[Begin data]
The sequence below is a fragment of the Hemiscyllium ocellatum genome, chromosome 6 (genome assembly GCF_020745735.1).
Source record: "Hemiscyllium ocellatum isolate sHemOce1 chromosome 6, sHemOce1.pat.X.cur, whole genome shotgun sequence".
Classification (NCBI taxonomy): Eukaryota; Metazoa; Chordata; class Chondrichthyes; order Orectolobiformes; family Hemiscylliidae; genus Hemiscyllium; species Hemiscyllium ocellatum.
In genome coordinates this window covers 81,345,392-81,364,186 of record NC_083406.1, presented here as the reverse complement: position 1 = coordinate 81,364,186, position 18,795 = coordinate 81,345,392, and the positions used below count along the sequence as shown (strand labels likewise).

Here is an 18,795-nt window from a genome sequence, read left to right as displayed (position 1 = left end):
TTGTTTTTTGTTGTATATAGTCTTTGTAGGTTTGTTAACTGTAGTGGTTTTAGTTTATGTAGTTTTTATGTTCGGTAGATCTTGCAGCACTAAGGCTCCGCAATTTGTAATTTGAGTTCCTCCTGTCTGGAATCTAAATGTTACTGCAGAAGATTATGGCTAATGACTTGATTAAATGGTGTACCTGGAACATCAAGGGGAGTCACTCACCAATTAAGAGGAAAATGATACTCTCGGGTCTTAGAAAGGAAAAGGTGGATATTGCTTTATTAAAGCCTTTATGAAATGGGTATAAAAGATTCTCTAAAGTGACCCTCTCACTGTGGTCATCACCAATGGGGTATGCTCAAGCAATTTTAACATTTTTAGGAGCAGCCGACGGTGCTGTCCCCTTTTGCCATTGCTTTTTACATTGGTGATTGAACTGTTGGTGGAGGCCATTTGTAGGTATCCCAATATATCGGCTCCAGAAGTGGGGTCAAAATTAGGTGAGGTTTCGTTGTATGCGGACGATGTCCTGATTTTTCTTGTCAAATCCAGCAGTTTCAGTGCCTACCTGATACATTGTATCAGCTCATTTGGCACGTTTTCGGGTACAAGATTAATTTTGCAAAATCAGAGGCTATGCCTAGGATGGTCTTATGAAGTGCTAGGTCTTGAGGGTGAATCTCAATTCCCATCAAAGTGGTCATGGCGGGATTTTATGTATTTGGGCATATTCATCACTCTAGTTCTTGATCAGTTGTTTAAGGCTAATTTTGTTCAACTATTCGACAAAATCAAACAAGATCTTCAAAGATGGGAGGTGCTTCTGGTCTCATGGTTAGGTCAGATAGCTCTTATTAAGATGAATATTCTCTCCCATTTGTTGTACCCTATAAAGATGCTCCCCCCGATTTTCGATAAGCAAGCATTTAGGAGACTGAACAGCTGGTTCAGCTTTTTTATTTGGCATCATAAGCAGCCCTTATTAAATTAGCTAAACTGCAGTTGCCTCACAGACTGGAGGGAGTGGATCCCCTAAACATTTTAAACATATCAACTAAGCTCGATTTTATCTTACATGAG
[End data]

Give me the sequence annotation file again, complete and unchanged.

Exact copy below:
The sequence below is a fragment of the Hemiscyllium ocellatum genome, chromosome 6 (genome assembly GCF_020745735.1).
Source record: "Hemiscyllium ocellatum isolate sHemOce1 chromosome 6, sHemOce1.pat.X.cur, whole genome shotgun sequence".
Classification (NCBI taxonomy): Eukaryota; Metazoa; Chordata; class Chondrichthyes; order Orectolobiformes; family Hemiscylliidae; genus Hemiscyllium; species Hemiscyllium ocellatum.
In genome coordinates this window covers 81,345,392-81,364,186 of record NC_083406.1, presented here as the reverse complement: position 1 = coordinate 81,364,186, position 18,795 = coordinate 81,345,392, and the positions used below count along the sequence as shown (strand labels likewise).

Here is an 18,795-nt window from a genome sequence, read left to right as displayed (position 1 = left end):
TTGTTTTTTGTTGTATATAGTCTTTGTAGGTTTGTTAACTGTAGTGGTTTTAGTTTATGTAGTTTTTATGTTCGGTAGATCTTGCAGCACTAAGGCTCCGCAATTTGTAATTTGAGTTCCTCCTGTCTGGAATCTAAATGTTACTGCAGAAGATTATGGCTAATGACTTGATTAAATGGTGTACCTGGAACATCAAGGGGAGTCACTCACCAATTAAGAGGAAAATGATACTCTCGGGTCTTAGAAAGGAAAAGGTGGATATTGCTTTATTAAAGCCTTTATGAAATGGGTATAAAAGATTCTCTAAAGTGACCCTCTCACTGTGGTCATCACCAATGGGGTATGCTCAAGCAATTTTAACATTTTTAGGAGCAGCCGACGGTGCTGTCCCCTTTTGCCATTGCTTTTTACATTGGTGATTGAACTGTTGGTGGAGGCCATTTGTAGGTATCCCAATATATCGGCTCCAGAAGTGGGGTCAAAATTAGGTGAGGTTTCGTTGTATGCGGACGATGTCCTGATTTTTCTTGTCAAATCCAGCAGTTTCAGTGCCTACCTGATACATTGTATCAGCTCATTTGGCACGTTTTCGGGTACAAGATTAATTTTGCAAAATCAGAGGCTATGCCTAGGATGGTCTTATGAAGTGCTAGGTCTTGAGGGTGAATCTCAATTCCCATCAAAGTGGTCATGGCGGGATTTTATGTATTTGGGCATATTCATCACTCTAGTTCTTGATCAGTTGTTTAAGGCTAATTTTGTTCAACTATTCGACAAAATCAAACAAGATCTTCAAAGATGGGAGGTGCTTCTGGTCTCATGGTTAGGTCAGATAGCTCTTATTAAGATGAATATTCTCTCCCATTTGTTGTACCCTATAAAGATGCTCCCCCCGATTTTCGATAAGCAAGCATTTAGGAGACTGAACAGCTGGTTCAGCTTTTTTATTTGGCATCATAAGCAGCCCTTATTAAATTAGCTAAACTGCAGTTGCCTCACAGACTGGAGGGAGTGGATCCCCTAAACATTTTAAACATATCAACTAAGCTCGATTTTATCTTACATGAG